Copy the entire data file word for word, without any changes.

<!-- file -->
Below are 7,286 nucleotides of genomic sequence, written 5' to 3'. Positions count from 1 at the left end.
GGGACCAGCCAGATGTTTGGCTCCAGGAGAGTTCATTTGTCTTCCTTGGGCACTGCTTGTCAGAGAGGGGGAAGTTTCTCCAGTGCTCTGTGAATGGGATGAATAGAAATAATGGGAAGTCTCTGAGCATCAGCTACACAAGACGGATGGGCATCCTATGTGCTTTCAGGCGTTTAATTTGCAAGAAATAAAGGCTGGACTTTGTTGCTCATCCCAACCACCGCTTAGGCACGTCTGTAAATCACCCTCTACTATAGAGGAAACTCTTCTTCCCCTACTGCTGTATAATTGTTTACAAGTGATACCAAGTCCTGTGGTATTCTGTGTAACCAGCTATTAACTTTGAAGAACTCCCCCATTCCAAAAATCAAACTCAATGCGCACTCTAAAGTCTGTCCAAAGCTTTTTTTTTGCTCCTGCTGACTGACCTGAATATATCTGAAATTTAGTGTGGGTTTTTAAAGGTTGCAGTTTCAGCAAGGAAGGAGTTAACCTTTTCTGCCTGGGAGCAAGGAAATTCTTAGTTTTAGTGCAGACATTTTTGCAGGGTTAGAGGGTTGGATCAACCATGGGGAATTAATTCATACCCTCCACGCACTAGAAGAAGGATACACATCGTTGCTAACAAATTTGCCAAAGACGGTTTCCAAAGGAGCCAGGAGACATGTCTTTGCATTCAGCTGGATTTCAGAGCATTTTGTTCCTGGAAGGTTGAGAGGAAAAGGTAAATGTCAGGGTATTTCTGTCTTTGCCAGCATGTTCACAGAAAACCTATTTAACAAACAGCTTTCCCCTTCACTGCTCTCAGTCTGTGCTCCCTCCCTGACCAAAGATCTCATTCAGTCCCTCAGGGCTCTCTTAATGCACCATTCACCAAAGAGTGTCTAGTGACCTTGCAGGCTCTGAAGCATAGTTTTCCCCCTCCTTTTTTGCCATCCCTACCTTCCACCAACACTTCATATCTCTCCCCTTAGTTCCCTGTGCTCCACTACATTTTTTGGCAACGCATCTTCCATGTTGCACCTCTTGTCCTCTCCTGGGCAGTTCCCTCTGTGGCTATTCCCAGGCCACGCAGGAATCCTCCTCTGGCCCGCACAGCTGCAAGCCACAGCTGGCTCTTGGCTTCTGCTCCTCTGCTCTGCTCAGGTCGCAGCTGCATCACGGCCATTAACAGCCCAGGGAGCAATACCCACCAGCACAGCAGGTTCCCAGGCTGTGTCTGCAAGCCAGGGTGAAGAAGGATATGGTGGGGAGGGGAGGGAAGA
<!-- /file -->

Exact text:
Below are 7,286 nucleotides of genomic sequence, written 5' to 3'. Positions count from 1 at the left end.
GGGACCAGCCAGATGTTTGGCTCCAGGAGAGTTCATTTGTCTTCCTTGGGCACTGCTTGTCAGAGAGGGGGAAGTTTCTCCAGTGCTCTGTGAATGGGATGAATAGAAATAATGGGAAGTCTCTGAGCATCAGCTACACAAGACGGATGGGCATCCTATGTGCTTTCAGGCGTTTAATTTGCAAGAAATAAAGGCTGGACTTTGTTGCTCATCCCAACCACCGCTTAGGCACGTCTGTAAATCACCCTCTACTATAGAGGAAACTCTTCTTCCCCTACTGCTGTATAATTGTTTACAAGTGATACCAAGTCCTGTGGTATTCTGTGTAACCAGCTATTAACTTTGAAGAACTCCCCCATTCCAAAAATCAAACTCAATGCGCACTCTAAAGTCTGTCCAAAGCTTTTTTTTTGCTCCTGCTGACTGACCTGAATATATCTGAAATTTAGTGTGGGTTTTTAAAGGTTGCAGTTTCAGCAAGGAAGGAGTTAACCTTTTCTGCCTGGGAGCAAGGAAATTCTTAGTTTTAGTGCAGACATTTTTGCAGGGTTAGAGGGTTGGATCAACCATGGGGAATTAATTCATACCCTCCACGCACTAGAAGAAGGATACACATCGTTGCTAACAAATTTGCCAAAGACGGTTTCCAAAGGAGCCAGGAGACATGTCTTTGCATTCAGCTGGATTTCAGAGCATTTTGTTCCTGGAAGGTTGAGAGGAAAAGGTAAATGTCAGGGTATTTCTGTCTTTGCCAGCATGTTCACAGAAAACCTATTTAACAAACAGCTTTCCCCTTCACTGCTCTCAGTCTGTGCTCCCTCCCTGACCAAAGATCTCATTCAGTCCCTCAGGGCTCTCTTAATGCACCATTCACCAAAGAGTGTCTAGTGACCTTGCAGGCTCTGAAGCATAGTTTTCCCCCTCCTTTTTTGCCATCCCTACCTTCCACCAACACTTCATATCTCTCCCCTTAGTTCCCTGTGCTCCACTACATTTTTTGGCAACGCATCTTCCATGTTGCACCTCTTGTCCTCTCCTGGGCAGTTCCCTCTGTGGCTATTCCCAGGCCACGCAGGAATCCTCCTCTGGCCCGCACAGCTGCAAGCCACAGCTGGCTCTTGGCTTCTGCTCCTCTGCTCTGCTCAGGTCGCAGCTGCATCACGGCCATTAACAGCCCAGGGAGCAATACCCACCAGCACAGCAGGTTCCCAGGCTGTGTCTGCAAGCCAGGGTGAAGAAGGATATGGTGGGGAGGGGAGGGAAGA